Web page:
Find Out Why It Occurred In The First Place
This may be challenging especially if it just a natural imbalance, but really think of your workouts, your form, and any everyday tasks you may do more of. If you’ve noticed one side is particularly stronger than the other in workouts and you still powered through, we’ll show you ways to fix that. If it is more occupational and something unavoidable because it is your livelihood or something you don’t want to give up, we’ll show you how to fix that too (3). But identifying the cause, if possible, is a great start to tackling muscle imbalances.
Start with Your Weaker Side
Starting with your weaker side will allow you to take note of just how imbalanced the muscle is. It will also serve as a benchmark for down the line as you progress because you will notice the once weaker side now getting stronger. While it is frustrating, do not lift more than you can on the weaker side. With time, the imbalance will fade, but avoiding injury and unwanted pain off the bat is equally as important.
Add More Single-Side Exercises
Adding more single-side exercises will allow for great isolation of muscle groups and allow you to train each one separately while also working both sides in the same workout. Single-side exercises will target certain muscles that may be imbalanced and will also allow you to focus more on form. Using resistance bands or cables with lighter weight will be great for mind-muscle connection and improving muscle imbalances (4).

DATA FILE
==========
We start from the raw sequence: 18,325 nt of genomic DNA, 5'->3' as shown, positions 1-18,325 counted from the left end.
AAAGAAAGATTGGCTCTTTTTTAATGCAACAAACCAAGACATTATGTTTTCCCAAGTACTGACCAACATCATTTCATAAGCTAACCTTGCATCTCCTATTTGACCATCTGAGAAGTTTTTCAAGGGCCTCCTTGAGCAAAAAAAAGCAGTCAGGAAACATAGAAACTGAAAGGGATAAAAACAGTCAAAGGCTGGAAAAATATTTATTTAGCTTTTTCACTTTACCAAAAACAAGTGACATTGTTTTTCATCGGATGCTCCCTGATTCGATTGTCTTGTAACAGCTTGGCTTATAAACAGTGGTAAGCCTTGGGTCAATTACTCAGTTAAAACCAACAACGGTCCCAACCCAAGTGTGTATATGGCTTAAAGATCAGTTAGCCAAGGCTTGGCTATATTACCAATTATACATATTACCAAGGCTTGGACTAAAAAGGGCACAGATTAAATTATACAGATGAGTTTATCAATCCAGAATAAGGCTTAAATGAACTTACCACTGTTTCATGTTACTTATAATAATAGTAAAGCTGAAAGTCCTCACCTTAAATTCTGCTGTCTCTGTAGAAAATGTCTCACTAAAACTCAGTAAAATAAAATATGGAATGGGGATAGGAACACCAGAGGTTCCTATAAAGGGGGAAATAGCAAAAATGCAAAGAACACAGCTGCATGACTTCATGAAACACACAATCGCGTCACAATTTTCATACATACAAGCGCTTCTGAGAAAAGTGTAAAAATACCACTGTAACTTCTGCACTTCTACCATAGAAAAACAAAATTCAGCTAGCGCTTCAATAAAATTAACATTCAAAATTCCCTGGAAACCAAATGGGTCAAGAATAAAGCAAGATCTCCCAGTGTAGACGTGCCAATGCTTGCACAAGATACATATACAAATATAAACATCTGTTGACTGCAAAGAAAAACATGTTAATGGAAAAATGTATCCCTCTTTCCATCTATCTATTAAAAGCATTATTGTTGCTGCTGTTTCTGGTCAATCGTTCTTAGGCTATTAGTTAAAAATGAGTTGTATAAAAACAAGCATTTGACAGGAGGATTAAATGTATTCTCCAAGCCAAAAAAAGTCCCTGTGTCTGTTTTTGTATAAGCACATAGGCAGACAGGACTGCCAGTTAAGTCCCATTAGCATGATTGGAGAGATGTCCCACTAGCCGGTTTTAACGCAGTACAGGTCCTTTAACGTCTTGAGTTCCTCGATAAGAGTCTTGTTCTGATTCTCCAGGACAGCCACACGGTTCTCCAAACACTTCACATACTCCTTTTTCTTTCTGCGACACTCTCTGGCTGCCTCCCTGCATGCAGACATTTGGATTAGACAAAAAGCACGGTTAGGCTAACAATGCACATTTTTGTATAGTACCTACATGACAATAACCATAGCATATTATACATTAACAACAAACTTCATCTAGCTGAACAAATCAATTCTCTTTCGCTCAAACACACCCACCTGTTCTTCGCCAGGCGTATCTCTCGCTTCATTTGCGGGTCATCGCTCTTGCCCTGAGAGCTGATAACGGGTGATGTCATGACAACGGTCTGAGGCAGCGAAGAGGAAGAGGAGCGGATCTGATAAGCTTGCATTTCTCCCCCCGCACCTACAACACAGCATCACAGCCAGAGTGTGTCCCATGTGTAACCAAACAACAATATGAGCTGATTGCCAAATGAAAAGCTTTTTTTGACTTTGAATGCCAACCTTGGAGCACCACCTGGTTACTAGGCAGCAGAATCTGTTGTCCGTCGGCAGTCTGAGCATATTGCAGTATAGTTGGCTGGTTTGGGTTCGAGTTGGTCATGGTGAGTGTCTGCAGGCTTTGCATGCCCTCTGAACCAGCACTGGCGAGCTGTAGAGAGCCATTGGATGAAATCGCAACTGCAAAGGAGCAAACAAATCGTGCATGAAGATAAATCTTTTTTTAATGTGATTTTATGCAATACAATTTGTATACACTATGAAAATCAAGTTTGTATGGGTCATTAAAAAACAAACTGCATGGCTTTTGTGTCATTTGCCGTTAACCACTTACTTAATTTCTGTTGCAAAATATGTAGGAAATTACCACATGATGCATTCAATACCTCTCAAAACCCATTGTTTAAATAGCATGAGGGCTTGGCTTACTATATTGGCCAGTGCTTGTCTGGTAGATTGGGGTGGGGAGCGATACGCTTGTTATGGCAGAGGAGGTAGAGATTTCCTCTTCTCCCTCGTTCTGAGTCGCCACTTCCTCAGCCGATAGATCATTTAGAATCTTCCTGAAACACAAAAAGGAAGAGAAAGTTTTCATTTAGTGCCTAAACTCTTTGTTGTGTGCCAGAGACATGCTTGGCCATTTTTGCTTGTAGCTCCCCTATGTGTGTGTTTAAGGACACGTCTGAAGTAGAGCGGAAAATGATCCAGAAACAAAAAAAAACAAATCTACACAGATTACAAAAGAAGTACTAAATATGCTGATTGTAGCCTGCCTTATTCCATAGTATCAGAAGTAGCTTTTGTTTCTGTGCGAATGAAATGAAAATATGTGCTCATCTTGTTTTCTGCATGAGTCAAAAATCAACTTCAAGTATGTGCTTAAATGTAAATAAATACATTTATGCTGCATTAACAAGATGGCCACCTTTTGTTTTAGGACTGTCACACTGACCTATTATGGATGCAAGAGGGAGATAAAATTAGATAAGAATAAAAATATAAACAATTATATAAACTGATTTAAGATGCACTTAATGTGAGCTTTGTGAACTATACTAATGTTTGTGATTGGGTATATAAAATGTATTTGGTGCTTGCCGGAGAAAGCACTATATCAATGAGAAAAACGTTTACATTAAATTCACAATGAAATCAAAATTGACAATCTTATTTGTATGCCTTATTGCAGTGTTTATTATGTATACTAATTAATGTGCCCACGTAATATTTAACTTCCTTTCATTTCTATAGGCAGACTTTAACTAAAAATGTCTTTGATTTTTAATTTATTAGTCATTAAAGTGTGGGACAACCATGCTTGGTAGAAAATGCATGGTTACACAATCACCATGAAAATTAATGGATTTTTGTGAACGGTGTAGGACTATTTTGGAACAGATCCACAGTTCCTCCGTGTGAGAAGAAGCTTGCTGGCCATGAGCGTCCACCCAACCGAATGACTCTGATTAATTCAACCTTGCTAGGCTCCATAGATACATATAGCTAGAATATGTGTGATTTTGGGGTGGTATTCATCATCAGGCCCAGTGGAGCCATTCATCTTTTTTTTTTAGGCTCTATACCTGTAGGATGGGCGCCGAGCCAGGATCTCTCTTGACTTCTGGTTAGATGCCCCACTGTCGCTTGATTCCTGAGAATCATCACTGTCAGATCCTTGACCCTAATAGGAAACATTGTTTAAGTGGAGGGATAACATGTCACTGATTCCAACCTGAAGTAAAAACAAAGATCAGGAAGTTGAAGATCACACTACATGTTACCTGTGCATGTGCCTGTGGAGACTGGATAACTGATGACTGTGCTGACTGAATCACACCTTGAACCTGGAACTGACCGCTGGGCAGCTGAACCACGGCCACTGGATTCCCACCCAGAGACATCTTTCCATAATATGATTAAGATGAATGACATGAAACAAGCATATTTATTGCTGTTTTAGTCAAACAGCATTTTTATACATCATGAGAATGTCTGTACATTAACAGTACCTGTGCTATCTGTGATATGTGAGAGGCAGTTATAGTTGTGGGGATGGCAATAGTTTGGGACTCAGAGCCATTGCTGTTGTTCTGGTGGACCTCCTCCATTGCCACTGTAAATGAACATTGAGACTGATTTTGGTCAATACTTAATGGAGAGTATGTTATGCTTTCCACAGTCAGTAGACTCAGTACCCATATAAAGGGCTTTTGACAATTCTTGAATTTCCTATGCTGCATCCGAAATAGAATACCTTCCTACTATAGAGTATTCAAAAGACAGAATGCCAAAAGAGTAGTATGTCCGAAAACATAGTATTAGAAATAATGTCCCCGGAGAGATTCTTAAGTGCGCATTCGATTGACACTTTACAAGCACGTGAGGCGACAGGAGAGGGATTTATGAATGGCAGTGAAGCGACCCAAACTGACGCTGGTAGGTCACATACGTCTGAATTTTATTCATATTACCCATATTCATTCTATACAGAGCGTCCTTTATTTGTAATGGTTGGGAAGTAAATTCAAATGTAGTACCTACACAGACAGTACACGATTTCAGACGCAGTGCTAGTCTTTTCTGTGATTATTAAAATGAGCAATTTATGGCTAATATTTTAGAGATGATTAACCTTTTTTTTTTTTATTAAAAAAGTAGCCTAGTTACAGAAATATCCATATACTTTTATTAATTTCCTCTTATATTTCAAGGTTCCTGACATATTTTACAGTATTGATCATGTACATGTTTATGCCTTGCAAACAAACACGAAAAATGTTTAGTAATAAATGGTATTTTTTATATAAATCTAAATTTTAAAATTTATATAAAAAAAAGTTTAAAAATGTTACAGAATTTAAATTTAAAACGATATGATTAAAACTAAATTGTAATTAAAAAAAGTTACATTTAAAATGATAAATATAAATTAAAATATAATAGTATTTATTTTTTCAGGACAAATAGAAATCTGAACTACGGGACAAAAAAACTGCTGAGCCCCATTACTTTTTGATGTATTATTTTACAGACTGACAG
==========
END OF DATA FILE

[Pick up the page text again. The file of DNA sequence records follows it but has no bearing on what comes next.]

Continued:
With adding volume, it is important to not go crazy with the amount of reps. This can simply be adding in an extra set or two of just the weaker side arm. That way, you still work the dominant muscle, but the weaker one gets slightly more attention as you build the strength back up.
Focus On Form
Form, form, and form. Working on form and technique will ensure you exercise properly and not rely on certain muscles to compensate for weaker ones. Alongside a trainer or a coach, or even just looking in the mirror, will aid in proper form to keep you lifting big, looking great, and staying balanced.
Muscle imbalances can be an unfortunate part of our training. With so much going into our mission for big gains and a toned physique, these imbalances can be discouraging for our overall goals. But preventing them and fixing them comes down to hard work and determination while really focusing on the weaker muscles. Through changes in your workout plan and technique, you can identify where these imbalances come from and work to look and feel great.
*Images courtesy of Envato
- Palmieri-Smith, R. M.; Lepley, L. K. (2015). “Quadriceps Strength Asymmetry Following ACL Reconstruction Alters Knee Joint Biomechanics and Functional Performance at Time of Return to Activity”. (source)
- Franettovich, M.; Hides, J.; Mendis, M.D.; Littleworth, H. (2011). “Muscle imbalances among elite athletes”. (source)
- Lee, Dong-Eun; Seo, Sang-Min; Woo, Hee-Soon, Won, Sung-Yun (2018). “Analysis of body imbalance in various writing sitting postures using sitting pressure measurement”. (source)
- Tzur, Adam; Roberts, Brandon (2017). “Scientific Recommendations for Strength and Hypertrophy Training from 150+ Studies (part 1 of 3)”. (source)